Sidor som bilder

His cause ne'er fails; for whatsoe'er he spends, There's ftill God's plenty for himself and friends. Should men be rated by poetic rules,

Lord! what a poll would there be rais'd from fools! Mean time poor wit prohibited must lie,

As if 'twere made fome French commodity. Fools will have, and rais'd at vaft expence ;


And yet, as foon as seen, they give offence.

Time was, when none would cry, That oaf was me;
But now you strive about your pedigree.

Bauble and cap no fooner are thrown down,
But there's a mufs of more than half the town.
Each one will challenge a child's part at least;
A fign the family is well increaft.

Of foreign cattle there's no longer need,
When we're fupply'd so fast with English breed.
Well! flourish, countrymen, drink, fwear, and roar;
Let ev'ry free-born fubject keep his whore,
And wand'ring in the wilderness about,
At end of forty years not wear her out.
But when you fee these pictures, let none dare
To own beyond a limb or single share :
For where the punk is common, he's a fot,
Who needs will father what the parish got.





[By Mr. N. LEE, 1680.]


think good.

H'unhappy man, who once has trail'd a pen, Lives not to please himself, but other Is always drudging, wastes his life and blood, Yet only eats and drinks what you What praise foe'er the poetry deserve, Yet ev'ry fool can bid the poet ftarve. That fumbling letcher to revenge is bent, Because he thinks himself or whore is meant: Name but a cuckold, all the city fwarms; From Leadenhall to Ludgate is in arms: Were there no fear of Antichrift or France, In the bleft time poor poets live by chance. Either you come not here, or, as you grace Some old acquaintance, drop into the place, Careless and qualmish with a yawning face: You fleep o'er wit, and by my troth you may; Moft of your talents lie another You love to hear of fome prodigious tale,


The bell that toll'd alone, or Irish whale.


News is your food, and you enough provide,
Both for yourselves, and all the world befide.
One theatre there is of vast resort,

Which whilome of Requests was called the Court;
But now the great Exchange of News 'tis hight,
And full of hum and buz from noon 'till night.
Up ftairs and down you run, as for a race,
And each man wears three nations in his face.
So big you look, tho claret you retrench,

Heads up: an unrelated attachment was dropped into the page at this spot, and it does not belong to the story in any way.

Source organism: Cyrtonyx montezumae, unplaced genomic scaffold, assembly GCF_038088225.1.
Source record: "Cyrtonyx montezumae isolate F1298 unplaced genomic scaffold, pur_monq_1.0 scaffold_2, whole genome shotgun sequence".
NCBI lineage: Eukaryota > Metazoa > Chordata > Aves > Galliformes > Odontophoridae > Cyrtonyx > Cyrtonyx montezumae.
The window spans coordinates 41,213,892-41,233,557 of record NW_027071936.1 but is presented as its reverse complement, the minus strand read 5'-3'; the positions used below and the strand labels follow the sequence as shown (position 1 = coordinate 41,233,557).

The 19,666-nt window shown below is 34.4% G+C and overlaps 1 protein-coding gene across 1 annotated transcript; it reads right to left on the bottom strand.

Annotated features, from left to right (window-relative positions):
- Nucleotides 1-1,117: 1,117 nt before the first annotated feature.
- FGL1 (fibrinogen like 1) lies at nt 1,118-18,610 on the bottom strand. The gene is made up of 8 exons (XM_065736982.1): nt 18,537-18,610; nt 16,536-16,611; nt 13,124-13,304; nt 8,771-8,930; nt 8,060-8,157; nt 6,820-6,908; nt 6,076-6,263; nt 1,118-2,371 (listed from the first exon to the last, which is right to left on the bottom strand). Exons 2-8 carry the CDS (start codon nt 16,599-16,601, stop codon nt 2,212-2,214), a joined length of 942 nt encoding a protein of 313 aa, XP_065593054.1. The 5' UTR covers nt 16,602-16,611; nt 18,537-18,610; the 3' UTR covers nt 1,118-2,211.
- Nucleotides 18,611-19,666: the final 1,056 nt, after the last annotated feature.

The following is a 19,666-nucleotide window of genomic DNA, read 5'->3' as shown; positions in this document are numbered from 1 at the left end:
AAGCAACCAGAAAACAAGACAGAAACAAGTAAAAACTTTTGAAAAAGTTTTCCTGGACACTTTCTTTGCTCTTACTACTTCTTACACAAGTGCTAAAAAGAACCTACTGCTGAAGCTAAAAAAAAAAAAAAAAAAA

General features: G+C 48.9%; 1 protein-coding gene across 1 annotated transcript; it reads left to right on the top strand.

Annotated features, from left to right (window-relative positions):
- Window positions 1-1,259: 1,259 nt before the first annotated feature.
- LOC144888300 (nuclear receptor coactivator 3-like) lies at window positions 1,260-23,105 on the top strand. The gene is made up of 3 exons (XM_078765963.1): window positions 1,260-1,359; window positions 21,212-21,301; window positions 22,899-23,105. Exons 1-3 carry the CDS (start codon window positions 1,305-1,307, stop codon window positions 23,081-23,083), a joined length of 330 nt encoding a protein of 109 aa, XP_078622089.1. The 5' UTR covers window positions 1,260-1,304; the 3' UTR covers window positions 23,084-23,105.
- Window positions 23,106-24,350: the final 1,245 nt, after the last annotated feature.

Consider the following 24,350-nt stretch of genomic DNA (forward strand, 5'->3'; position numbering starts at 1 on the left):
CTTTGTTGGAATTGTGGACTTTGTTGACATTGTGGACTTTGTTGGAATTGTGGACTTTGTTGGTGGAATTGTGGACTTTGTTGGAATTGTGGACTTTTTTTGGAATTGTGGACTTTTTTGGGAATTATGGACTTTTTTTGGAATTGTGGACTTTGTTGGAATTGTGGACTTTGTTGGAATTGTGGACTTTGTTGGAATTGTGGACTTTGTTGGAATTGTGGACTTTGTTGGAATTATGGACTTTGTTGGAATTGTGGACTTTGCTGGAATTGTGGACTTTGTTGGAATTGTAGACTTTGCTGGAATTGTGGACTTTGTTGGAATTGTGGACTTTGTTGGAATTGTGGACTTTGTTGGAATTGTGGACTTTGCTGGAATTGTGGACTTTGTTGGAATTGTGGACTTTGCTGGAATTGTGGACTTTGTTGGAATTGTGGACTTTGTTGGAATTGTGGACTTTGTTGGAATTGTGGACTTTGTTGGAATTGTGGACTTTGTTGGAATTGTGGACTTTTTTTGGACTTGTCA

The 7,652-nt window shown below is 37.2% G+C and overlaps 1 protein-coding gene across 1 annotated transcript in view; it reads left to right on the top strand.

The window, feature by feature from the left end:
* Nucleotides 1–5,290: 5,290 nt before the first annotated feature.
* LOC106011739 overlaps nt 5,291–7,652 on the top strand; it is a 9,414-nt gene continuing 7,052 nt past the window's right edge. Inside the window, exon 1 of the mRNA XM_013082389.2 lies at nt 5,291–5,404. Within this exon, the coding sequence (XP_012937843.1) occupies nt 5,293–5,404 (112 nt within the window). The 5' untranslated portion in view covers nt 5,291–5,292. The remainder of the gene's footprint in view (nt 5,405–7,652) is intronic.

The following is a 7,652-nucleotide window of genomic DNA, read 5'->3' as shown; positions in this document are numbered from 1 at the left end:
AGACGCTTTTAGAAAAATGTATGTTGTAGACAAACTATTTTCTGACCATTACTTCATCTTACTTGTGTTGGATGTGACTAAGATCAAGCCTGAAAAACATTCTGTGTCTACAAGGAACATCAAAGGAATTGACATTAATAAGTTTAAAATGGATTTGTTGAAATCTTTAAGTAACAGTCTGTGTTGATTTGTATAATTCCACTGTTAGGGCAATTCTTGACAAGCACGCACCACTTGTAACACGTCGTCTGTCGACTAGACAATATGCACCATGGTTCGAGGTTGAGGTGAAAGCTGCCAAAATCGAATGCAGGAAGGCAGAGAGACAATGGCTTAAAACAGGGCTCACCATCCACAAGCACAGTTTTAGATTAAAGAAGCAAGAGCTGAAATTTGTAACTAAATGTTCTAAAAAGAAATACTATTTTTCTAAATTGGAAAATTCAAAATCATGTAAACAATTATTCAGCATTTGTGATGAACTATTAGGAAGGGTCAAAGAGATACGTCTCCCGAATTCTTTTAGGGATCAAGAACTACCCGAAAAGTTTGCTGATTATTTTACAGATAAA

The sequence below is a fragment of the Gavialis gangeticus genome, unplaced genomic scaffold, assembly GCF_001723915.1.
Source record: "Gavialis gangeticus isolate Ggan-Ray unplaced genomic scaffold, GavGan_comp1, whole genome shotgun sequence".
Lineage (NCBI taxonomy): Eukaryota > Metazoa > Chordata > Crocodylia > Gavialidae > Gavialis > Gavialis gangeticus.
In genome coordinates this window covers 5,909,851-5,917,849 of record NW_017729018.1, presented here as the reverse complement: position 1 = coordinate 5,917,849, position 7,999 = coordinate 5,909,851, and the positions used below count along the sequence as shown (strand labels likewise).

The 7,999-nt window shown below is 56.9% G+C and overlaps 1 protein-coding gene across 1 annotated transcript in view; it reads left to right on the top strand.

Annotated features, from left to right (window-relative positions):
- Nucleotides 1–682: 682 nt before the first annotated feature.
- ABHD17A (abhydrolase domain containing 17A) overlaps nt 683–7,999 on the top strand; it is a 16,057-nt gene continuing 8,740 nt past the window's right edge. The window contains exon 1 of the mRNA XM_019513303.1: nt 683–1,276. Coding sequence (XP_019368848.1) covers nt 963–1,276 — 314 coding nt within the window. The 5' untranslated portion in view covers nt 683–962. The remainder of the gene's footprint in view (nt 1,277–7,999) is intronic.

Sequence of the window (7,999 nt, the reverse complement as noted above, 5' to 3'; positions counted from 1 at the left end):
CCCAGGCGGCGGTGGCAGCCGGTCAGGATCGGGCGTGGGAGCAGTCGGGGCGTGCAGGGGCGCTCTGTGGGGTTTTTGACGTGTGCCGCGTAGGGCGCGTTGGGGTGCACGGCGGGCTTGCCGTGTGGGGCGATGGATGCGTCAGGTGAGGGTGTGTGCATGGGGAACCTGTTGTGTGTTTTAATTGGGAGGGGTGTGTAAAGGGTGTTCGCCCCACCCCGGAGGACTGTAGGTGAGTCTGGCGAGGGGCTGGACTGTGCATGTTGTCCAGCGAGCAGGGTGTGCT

That, arm'd with bottled ale, you huff the French.
But all your entertainment still is fed

By villains in your own dull ifland bred.
Would you return to us, we dare engage
To fhew you better rogues upon the flage.
You know no poison but plain ratsbane here;
Death's more refin'd, and better bred elsewhere.
They have a civil way in Italy


By smelling a perfume to make you die or by

A trick would make you lay your fnuff-box Murder's a trade, fo known and practis'd there, That 'tis infallible as is the chair.

But, mark their feast, you shall behold such pranks; The pope fays grace, but 'tis the devil gives thanks.

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HESPIS, the first profeffor of our art,


At country wakes, fung ballads from a cart.
Το prove this true, if Latin be no trefpafs,
Dicitur & plauftris vexiffe Poemata Thefpis.
But Æfchylus, fays Horace in fome page,
Was the first mountebank that trod the stage:
Yet Athens never knew your learned sport
Of toffing poets in a tennis-court.

But 'tis the talent of our English nation,
Still to be plotting fome new reformation:
And few years hence, if anarchy goes on,
Jack Prefbyter fhall here erect his throne,
Knock out a tub with preaching once a day,
And ev'ry prayer be longer than a play.
Then all your heathen wits fhall go to pot,
For difbelieving of a Popish-plot:
Your poets fhall be us'd like infidels,

And worst the author of the Oxford bells:
Nor fhould we 'fcape the fentence, to depart,
E'en in our firft original, a cart,

No zealous brother there would want a stone,
To maul us cardinals, and pelt pope Joan :
Religion, learning, wit, would be supprest,
Rags of the whore, and trappings of the beaft:
Scot, Suarez, Tom of Aquin, must
go down,
As chief supporters of the triple crown ;
And Ariftotle's for deftruction ripe;
Some fay, he call'd the foul an organ-pipe,
Which, by fome little help of derivation,
Shall then be prov'd a pipe of infpiration.



yet there be a few that take delight

In that which reasonable men fhould write;

To them alone we dedicate this night.
The reft may fatisfy their curious itch
With city-gazettes, or fome factious fpeech,
Or whate'er libel, for the public good,
Stirs up the fhrove-tide crew to fire and blood.
Remove your benches, you apoftate pit,
And take, above, twelve pennyworth of wit;
Go back to your dear dancing on the rope,
Or fee what's worfe, the devil and the


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